So many pretty reviews. You really like my story : tearful: Thank you all, Thank you all so much. Well, here's the promised epilogue. Which of course means there will be a sequel. It will be a few months before I start posting the sequel though. I think I want to get most of it written first. I've started planning the next part and it seems like its going be pretty complicated. So I can't make stuff up as I go like I did in this story. Hopefully that will mean there will be no gaping holes in my plot, and there will be very few mistakes, if any at all.
But I won't say any more about that. I just hope I can entertain you as much next time as I did this time. Again thanks to everybody who reviewed. You made me very, very happy. Again no review comments this time. Any specific question you have, can be e-mailed to me and I will be very happy to answer.
And for the last time this story, I don't own Harry Potter.
Well, what are you waiting for? Go, read, enjoy, review (but only if you feel like it).
Love you guys, bye
"Thanks for stopping, Mr. Weasely," Firenze said as he led Ron away from Hermione and into the Divinations class.
"Sure," Ron answered, following the centaur through the trees, dragging his trunk along behind him. "What is it you need?"
"I wanted to give you this," Firenze answered, stopping beside a rather large tree stomp that was serving as a desk. The centaur picked up one of the books stacked on top and handed it to Ron.
Ron took it, surprised at how heavy it was. The book was fairly large and thick, and covered in a warm toffee-colored leather. The thing that struck Ron most about the book was how old it looked. It looked much older than any book he had ever seen (and thanks to his relationship with Hermione he had seen quite a few books). "Er, thanks?" Ron said, a little unsure.
Firenze smiled. "That is an ancient Centaurian text on seeing the future and reading living things. Including the stars." He explained, casting a glance at the twilit ceiling and the few stars blazing in it. "Centaurs have been referring to that for many, many generations. We use it when we are young to help us learn to read life, and when we are old to help us understand what we are reading."
Ron stared at the book with new eyes. He was holding a real book on Divinations. A book that he could actually learn from. "Thanks," he said again with more enthusiasm. "Really, thanks a lot."
Firenze looked at him smiling again. "I want you to study that over the summer whenever you can. You may not understand much of it. Actually, you may not understand any of it, but I still want you to give it your best effort."
"I will," Ron promised.
Firenze nodded. "And I also want you to study the stars every night. Use the book to help you. I know that it will all be very confusing, but you must begin sometime."
Ron nodded again, much less enthusiastic. He still remembered the pain of trying to read the stars during his private lessons with Firenze. He wasn't looking forward to trying it on his own. "What about on clouded nights?"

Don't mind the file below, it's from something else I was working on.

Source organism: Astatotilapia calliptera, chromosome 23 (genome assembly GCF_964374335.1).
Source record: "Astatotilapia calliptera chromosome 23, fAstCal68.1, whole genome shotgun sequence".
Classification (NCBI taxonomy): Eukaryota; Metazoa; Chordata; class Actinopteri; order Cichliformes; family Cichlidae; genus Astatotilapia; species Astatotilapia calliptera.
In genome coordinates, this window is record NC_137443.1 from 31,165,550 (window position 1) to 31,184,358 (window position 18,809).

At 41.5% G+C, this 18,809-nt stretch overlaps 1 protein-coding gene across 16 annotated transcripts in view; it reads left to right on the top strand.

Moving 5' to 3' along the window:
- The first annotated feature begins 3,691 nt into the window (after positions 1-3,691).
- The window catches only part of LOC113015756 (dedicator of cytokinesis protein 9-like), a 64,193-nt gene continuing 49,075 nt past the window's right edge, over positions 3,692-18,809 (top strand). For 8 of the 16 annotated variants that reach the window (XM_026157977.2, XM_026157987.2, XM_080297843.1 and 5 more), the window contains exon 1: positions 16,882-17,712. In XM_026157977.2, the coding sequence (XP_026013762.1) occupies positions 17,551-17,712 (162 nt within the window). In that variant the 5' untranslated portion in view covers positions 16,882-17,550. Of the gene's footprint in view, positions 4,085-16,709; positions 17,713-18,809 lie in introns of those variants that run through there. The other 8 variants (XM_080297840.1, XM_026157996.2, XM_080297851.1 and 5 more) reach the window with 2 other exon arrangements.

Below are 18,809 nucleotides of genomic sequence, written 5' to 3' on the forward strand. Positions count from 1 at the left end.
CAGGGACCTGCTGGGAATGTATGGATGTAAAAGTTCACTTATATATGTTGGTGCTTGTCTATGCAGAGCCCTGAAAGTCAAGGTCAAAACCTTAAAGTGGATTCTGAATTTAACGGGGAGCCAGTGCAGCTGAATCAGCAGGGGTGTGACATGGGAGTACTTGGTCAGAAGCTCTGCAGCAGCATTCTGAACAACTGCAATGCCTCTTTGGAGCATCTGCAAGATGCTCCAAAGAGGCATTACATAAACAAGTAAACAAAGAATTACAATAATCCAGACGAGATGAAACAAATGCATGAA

"Especially on clouded nights."
Ron grimaced, thinking of all the nights he would spend lying outside during a summer downpour. "Alright," he said.
"It will be alright," Firenze said reassuringly. He placed a hand on his shoulder. "I look forward to teaching you again next year. You have progressed more than I could have hoped. I'm very proud of you, Ron."
Ron beamed, feeling his ears burn red. "Thanks, but it doesn't seem like I've done much."
"You've made me proud to be here."
Ron didn't know what to say to that, but it seemed Firenze wasn't look for a response. With a pat on the shoulder, the centaur started for the door, "You'll have a productive summer," He said confidently looking back at Ron.
Ron nodded, hoping that was a good thing. He started after the centaur, but decided to stow the book in his trunk first. Flicking it open he stuffed it between his dress robes and his posters of the Chuddly Cannons. Closing the lid tightly, he started for the door. He was half-way across the room, when he stopped and walked back to the tree he had read the very first time. He dropped his trunk and walked up to the tree, placing one hand against it.
It was this tree that had made him special. Harry was his best friend, and Ron loved him like a brother (even better than a brother if he took Percy into account). But he had spent so much time in Harry Potter's shadow it felt like he hadn't seen the sun in ages. That was until this tree. Ron pushed at the bark feeling the deep grooves. He hadn't been having much luck reading the trees lately, not that he mind. Everything he had ever seen in them had not been good. But still, he could try one more time before he left for the summer.
Ron did as Firenze had instructed him so many times before and let his mind go blank. It was easy for him now, and he relaxed almost immediately. He stared at the tree and the swirling pattern of the bark. He looked up at the leaves and the half light pouring through them. Glancing back at the tree again, Ron closed his eyes to see if anything would happen. No. Nothing.